Wondernose: What animal’s name has become a verb meaning “hunt” or “search”?

by Rebecca Martin | Dec 1, 2023 | 0 comments

This kind of thing happens a lot with our language, Wondernose. Take, for instance, the word “balloon.” You know what a balloon is, but can you also tell me what the word “balloon” means when used as a verb? That’s right. When something “balloons,” it puffs up and becomes lighter and larger. The word “mushroom” could be another example, or “hound.” If you hound someone, you follow him around like a hound tracking a rabbit.

But, no, our mystery animal is not a hound. It is long and slender with a long neck and short legs—just the right shape to enter rabbit burrows or rat holes and chase out the occupants. Yes, Wondernose, our mystery animal has been domesticated for that very purpose—to hunt rats. No wonder its name has become a synonym for “hunt.” Ah, good for you. “Ferret” is the answer to our riddle. So you’ve heard people say, “I’m going to ferret him out,” meaning they’ll find him.

People in Europe have been domesticating ferrets for hundreds of years. There is historical evidence of ferrets being used as rat chasers already in the century before Christ was born. Often when ferrets are used to flush out rats, terrier dogs will stand watch nearby to do the actual killing.

Domesticated ferrets have become so dependent upon man that they will die if left on their own. But their wild counterparts—called the European polecats—have no trouble taking care of themselves. They are good hunters and quite fearless too. One means of defense is the smelly fluid they can spray if provoked.

I know, Wondernose, it’s kind of confusing that we speak of both ferrets and polecats. The names are interchangeable. Often, though, the domesticated polecats are an albino version. They have white or creamy fur and red eyes. These are the ones known as ferrets in Europe.

Here in North America we have—or used to have—a wild species called the black-footed ferret. It has been called North America’s rarest mammal. Years ago they were very plentiful on the Great Plains. Prairie dogs were their main food. But you know what has happened to the Great Plains, Wondernose. The grassy prairie has been turned into farmland, thus destroying the prairie dogs’ habitat. Prairie dogs in their millions were a nuisance, so farmers killed them off. In turn, the black-footed ferret has become extremely rare.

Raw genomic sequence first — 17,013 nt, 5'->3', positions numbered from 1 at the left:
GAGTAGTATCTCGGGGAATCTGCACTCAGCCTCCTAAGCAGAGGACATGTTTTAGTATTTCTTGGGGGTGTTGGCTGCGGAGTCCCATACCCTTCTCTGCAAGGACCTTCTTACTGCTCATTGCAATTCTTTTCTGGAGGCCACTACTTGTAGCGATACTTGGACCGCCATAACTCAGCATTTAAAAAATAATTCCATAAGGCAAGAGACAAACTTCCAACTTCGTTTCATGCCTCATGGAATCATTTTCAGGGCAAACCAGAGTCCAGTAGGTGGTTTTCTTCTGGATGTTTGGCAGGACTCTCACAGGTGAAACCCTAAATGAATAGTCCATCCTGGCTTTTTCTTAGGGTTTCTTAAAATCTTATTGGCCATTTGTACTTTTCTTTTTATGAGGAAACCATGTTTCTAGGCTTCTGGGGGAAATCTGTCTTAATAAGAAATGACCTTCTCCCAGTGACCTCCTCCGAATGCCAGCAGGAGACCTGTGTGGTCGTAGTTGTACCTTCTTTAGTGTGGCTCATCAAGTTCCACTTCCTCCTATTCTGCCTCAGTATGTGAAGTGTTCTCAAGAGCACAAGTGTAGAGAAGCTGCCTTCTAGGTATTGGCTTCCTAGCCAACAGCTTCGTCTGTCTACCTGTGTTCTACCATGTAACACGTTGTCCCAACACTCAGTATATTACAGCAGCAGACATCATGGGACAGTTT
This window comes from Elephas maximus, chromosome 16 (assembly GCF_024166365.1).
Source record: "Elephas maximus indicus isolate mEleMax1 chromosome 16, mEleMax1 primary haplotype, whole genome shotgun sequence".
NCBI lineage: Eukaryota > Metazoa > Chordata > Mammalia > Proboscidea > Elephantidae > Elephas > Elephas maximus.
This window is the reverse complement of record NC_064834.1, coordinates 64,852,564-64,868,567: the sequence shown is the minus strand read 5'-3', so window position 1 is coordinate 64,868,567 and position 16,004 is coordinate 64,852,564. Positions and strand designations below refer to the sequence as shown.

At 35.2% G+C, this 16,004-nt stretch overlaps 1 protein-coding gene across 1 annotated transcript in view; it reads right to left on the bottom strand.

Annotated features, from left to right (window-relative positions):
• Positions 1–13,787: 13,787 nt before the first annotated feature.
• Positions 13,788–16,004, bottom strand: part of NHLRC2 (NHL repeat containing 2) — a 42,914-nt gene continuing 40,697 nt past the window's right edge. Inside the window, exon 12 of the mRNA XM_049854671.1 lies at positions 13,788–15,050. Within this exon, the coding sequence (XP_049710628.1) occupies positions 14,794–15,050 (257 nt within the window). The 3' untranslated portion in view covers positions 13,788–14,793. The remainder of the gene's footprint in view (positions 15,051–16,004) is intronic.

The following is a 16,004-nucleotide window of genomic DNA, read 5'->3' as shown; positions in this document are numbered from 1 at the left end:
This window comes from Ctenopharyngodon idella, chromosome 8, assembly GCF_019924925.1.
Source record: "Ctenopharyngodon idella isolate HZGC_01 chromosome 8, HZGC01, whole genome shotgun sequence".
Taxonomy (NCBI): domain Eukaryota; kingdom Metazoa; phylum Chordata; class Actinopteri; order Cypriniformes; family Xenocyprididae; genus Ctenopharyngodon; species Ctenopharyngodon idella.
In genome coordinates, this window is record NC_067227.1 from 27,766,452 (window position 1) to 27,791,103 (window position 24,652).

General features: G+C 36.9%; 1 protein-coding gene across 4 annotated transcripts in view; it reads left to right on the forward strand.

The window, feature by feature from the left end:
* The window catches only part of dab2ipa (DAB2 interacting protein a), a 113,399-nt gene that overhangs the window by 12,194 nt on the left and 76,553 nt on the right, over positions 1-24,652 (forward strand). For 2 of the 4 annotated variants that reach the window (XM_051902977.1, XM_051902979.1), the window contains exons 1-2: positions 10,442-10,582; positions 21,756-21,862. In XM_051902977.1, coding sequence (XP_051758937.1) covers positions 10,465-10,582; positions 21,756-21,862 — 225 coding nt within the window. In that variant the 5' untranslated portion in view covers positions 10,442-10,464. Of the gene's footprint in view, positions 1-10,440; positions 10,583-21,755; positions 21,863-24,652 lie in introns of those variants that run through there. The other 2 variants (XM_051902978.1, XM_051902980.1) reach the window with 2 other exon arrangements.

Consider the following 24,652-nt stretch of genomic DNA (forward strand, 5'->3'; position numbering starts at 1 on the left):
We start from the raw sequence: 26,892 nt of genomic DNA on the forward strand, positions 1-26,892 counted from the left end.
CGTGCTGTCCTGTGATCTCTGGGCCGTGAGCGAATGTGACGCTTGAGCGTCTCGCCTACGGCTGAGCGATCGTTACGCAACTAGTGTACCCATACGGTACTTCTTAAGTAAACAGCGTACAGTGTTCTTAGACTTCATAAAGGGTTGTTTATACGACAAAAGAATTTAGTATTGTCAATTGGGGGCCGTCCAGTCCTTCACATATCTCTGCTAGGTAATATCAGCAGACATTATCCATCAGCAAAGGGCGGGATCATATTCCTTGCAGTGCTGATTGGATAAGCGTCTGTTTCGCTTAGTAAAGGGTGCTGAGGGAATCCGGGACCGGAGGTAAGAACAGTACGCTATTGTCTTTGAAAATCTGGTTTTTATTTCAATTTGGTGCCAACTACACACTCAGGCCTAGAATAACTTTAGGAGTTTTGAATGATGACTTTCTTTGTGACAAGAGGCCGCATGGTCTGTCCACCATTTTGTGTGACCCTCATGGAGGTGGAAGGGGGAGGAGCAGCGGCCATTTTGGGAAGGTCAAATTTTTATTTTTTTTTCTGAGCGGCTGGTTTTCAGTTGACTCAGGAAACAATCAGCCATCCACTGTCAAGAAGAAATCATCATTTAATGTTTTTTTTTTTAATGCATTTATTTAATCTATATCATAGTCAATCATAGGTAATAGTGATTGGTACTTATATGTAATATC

If you ever did meet one of these shy, secretive animals, Wondernose, you wouldn’t forget its appearance. About 2 feet (.6 m) long, black-footed ferrets are dull yellow with a long black-tipped tail—and, of course, black feet. Across its eyes is a distinctive black mask.

Baby ferrets (or polecats) are born in underground burrows. At first they are blind and furless. Not till they’re twenty days old will their eyes open. By about six weeks of age the babies are ready to venture out of the burrow. How they enjoy playing in the sun! But at the first sign of danger, they will tumble over each other as they dive for the safety of the burrow.

The wild polecats of Europe have another name: fitch. Years ago they were trapped for fur, and the fur was sold as fitch.

I wouldn’t blame you, Wondernose, if you feel thoroughly confused by our discussion of ferrets, polecats, and fitches. For a basic review, in Europe it’s only the domesticated polecats that are called ferrets. In North America we have no domestic ferrets—only the wild ones known as black-footed ferrets. Though nearly extinct, they are now making a comeback.

One thing these animals all have in common is that foul-smelling spray for defense. So you see they are similar to weasels, though larger.

There’s another way in which the European polecat resembles the weasel, and that’s in its liking for a meal of chicken. Farmers hardly know how to feel about polecats. Should they hate them for killing poultry—or love them for ferreting out rats?

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